While I have inherited this ministerial code from other authors and other Prime Ministers, ultimately, it is my signature on it and mine alone. This is the standard that I will hold, from this day forth all of my ministers to.


Why would you not urge Barnaby Joyce to resign now?


Well Barnaby Joyce is the leader of the National Party, the leader of the party, member of the Coalition. Our Coalition partner. Barnaby has acknowledged his fault, his error, his grief about his conduct. He has to consider his own position obviously. These are matters for Barnaby Joyce to reflect on. He has made a very grave error of judgement, in an area that traditionally I suppose, has been regarded as private and personal and you can understand the reasons for that. Everyone has been anxious - whatever they may have thought about Barnaby's conduct - everyone has been anxious to try to avoid any further hurt or distress to his wife and daughters.

I mean, again, this situation is not uncommon. Marriages do break up. People do have affairs with others, of course. But we have to recognise that here in this place, we have such important responsibilities. We don't, in practical terms, have the privacy that many others do. We have to acknowledge that we must have a higher standard. So henceforth, that is why I am making this change.


It is uncommon to create two new jobs for your girlfriend though, it isn’t just a matter of an affair. Why not ask Martin Parkinson to investigate whether there has been any breach of ministerial standards, which you have previously done with other ministers like Sussan Ley and Jamie Briggs?


On the ministerial standards, there have been a number of claims about a breach of ministerial standards made. Barnaby has given me an unequivocal assurance that he had not breached those standards. You can see from the debate in the house today regarding for example, the apartment in Armidale, if he had asked for a gift, that would have been a breach of the ministerial standards. He says he didn’t. Apparently the man who provided it to him, says he didn't. Again, those who believe he has breached ministerial standards or want to believe that, should actually make the case for where the breach has occurred. That, bluntly, is the point.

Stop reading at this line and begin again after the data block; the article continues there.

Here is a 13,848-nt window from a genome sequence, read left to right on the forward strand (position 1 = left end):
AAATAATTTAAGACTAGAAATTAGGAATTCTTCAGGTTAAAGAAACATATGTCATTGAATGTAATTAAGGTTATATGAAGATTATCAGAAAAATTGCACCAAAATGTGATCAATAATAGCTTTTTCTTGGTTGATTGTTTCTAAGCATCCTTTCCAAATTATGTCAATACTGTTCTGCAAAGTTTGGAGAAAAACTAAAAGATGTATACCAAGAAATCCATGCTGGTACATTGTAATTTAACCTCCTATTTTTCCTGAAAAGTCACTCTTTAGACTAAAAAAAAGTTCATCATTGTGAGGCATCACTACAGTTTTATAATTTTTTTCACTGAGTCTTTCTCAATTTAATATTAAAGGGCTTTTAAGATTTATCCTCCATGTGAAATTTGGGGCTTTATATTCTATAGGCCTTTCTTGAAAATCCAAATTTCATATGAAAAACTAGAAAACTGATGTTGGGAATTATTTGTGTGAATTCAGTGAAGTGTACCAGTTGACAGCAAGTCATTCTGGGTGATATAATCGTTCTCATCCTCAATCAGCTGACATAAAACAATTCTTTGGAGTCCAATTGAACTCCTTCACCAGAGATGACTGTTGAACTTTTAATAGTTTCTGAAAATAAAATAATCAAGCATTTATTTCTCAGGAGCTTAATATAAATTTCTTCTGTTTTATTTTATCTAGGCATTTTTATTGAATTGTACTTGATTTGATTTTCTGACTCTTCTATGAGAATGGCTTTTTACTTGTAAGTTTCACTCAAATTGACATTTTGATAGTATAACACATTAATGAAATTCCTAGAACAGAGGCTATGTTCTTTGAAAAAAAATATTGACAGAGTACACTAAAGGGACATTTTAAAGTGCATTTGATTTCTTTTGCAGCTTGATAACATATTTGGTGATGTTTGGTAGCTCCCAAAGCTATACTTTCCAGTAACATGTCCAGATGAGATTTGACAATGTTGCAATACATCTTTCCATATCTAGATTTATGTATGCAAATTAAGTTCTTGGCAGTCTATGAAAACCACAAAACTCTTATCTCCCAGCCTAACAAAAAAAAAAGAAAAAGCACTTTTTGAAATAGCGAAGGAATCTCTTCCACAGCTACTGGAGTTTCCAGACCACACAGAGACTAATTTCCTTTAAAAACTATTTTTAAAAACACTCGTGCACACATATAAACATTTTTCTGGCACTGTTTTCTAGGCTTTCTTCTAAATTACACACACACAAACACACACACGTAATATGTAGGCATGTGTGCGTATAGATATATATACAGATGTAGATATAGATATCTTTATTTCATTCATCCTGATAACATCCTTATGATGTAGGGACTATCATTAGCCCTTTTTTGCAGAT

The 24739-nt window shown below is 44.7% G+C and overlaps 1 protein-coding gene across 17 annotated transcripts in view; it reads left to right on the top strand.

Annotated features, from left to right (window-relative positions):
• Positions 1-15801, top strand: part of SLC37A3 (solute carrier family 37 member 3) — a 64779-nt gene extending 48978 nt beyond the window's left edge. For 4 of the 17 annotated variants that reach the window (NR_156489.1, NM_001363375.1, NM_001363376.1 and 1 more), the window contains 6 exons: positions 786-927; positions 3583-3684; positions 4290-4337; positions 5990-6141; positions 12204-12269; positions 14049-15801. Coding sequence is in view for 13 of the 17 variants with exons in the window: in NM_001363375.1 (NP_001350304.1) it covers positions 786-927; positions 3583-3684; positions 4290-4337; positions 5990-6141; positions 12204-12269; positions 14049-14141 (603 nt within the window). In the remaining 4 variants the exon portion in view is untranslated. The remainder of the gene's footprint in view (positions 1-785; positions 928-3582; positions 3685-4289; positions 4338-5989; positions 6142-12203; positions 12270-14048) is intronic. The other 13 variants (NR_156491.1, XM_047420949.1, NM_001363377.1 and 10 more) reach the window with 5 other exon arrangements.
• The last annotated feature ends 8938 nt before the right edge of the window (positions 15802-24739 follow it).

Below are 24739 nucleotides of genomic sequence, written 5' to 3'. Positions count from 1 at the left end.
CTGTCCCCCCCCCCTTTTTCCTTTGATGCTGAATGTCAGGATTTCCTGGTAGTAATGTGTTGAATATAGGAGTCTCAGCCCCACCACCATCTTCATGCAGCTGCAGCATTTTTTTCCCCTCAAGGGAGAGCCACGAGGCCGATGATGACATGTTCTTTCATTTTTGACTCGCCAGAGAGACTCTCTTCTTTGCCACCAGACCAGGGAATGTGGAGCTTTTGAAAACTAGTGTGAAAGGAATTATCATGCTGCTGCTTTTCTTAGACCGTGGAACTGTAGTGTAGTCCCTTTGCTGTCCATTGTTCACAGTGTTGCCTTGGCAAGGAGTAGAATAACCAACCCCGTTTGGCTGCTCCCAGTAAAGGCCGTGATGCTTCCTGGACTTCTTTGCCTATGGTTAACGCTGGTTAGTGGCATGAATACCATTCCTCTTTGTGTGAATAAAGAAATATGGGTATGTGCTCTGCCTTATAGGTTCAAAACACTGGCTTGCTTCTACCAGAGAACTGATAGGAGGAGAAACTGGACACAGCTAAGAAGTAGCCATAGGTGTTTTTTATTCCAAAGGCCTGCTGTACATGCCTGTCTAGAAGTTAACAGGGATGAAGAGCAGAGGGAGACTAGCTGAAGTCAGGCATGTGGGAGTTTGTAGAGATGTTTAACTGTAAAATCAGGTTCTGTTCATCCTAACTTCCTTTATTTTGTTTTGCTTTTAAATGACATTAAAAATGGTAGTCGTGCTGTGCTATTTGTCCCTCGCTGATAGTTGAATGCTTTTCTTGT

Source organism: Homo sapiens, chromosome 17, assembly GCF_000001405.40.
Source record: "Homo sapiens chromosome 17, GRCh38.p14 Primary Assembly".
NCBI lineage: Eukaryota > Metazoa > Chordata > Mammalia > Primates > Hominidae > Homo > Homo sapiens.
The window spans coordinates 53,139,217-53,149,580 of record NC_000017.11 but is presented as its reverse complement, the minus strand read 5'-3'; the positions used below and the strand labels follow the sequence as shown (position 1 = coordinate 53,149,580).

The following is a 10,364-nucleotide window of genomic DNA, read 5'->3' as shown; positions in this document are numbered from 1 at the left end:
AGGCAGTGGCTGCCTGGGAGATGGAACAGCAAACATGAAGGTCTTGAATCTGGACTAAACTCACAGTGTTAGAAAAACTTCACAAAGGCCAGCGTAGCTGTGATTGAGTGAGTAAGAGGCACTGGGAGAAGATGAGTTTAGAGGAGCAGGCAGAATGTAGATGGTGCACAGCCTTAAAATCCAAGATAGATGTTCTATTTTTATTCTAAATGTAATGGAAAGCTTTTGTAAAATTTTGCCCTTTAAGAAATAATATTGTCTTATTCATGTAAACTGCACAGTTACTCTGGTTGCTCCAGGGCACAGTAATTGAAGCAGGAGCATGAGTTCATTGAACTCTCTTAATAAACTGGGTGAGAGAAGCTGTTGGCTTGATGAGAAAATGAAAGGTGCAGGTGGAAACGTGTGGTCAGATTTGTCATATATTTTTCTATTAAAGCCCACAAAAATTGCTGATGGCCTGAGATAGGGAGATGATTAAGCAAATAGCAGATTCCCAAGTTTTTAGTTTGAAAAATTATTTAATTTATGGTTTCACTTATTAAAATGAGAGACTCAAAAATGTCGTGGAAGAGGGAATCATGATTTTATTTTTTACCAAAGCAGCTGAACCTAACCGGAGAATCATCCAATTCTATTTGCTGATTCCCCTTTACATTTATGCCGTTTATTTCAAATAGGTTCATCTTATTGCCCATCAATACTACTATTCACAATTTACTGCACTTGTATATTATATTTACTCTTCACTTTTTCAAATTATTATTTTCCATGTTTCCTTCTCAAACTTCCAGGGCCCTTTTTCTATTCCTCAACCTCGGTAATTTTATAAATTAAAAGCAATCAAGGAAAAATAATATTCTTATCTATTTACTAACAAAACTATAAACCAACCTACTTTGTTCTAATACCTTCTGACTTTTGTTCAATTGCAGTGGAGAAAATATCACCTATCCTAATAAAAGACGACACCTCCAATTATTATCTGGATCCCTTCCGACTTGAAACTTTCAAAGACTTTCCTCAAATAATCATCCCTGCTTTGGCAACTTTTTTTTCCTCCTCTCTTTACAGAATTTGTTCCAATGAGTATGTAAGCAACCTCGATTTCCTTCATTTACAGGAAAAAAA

Greg MaGuire told both me and another journalist Rick Morton at the Australian, that Barnaby Joyce rang him looking for accommodation, so why not just refer it to Martin Parkinson to clear up for certain whether there has been a breach of these standards?


Sharri, I don’t want to spend the afternoon talking about this particular matter, the breach of the standard would be if he had gone and asked for a free apartment, right? From what Barnaby has said, he did not do that. He has said that and pointed to examples of Mr MaGuire confirming that. I should also note that he said - Barnaby said and I have no reason to doubt him - that at the time he had a conversation with Mr MaGuire, he was not only not a Minister, but not a Member of Parliament.


If Mr Joyce’s actions are so profoundly wrong that they force a rewrite of the ministerial standards, isn’t that the most powerful argument that Barnaby Joyce should not be a Minister?


Well, Barnaby is the leader of the National Party, okay? They are our Coalition partners. They have a Coalition Agreement and you all know - every single one of you know - that the standard I have set out today is a big change. You all know and many of you have written it. You have said that these thing is a private matters, personal matters, right? Fair enough. And you know what? I do not want to get into a debate about whether that approach was appropriate in the past or at any time. I'm not interested in an archaeological exercise.

I know there are all sorts of stories about former ministers and former leaders and colourful tales that find their way into books. I am saying that from today, this change is being made in a way that is very, very clear. It couldn't be clearer.

This is a bright line.

I am saying that in these workplaces here, the Minister's offices, Ministers must behave accordingly and they must not - I don’t care if they are married or single, I don’t care - they must not have sexual relations with their staff. That's it.


Isn’t the fact that you have changed the code such that Barnaby Joyce's actions would now form a breach of the Code, show that you have lost personal confidence in him?


No, it shows that if he did what he did last year, tomorrow or today, he would be in breach of the code. Look, again, let's not kid ourselves. There was a different culture here that had gone on for a long time. I think many women in this building, who work in this building understand very powerfully what I am saying. This is a change I am making from today.

You can argue it should have been made years ago, but you can’t live your life backwards. The change is being made today. That is the standard I am setting as Prime Minister of Australia, today.

Thank you.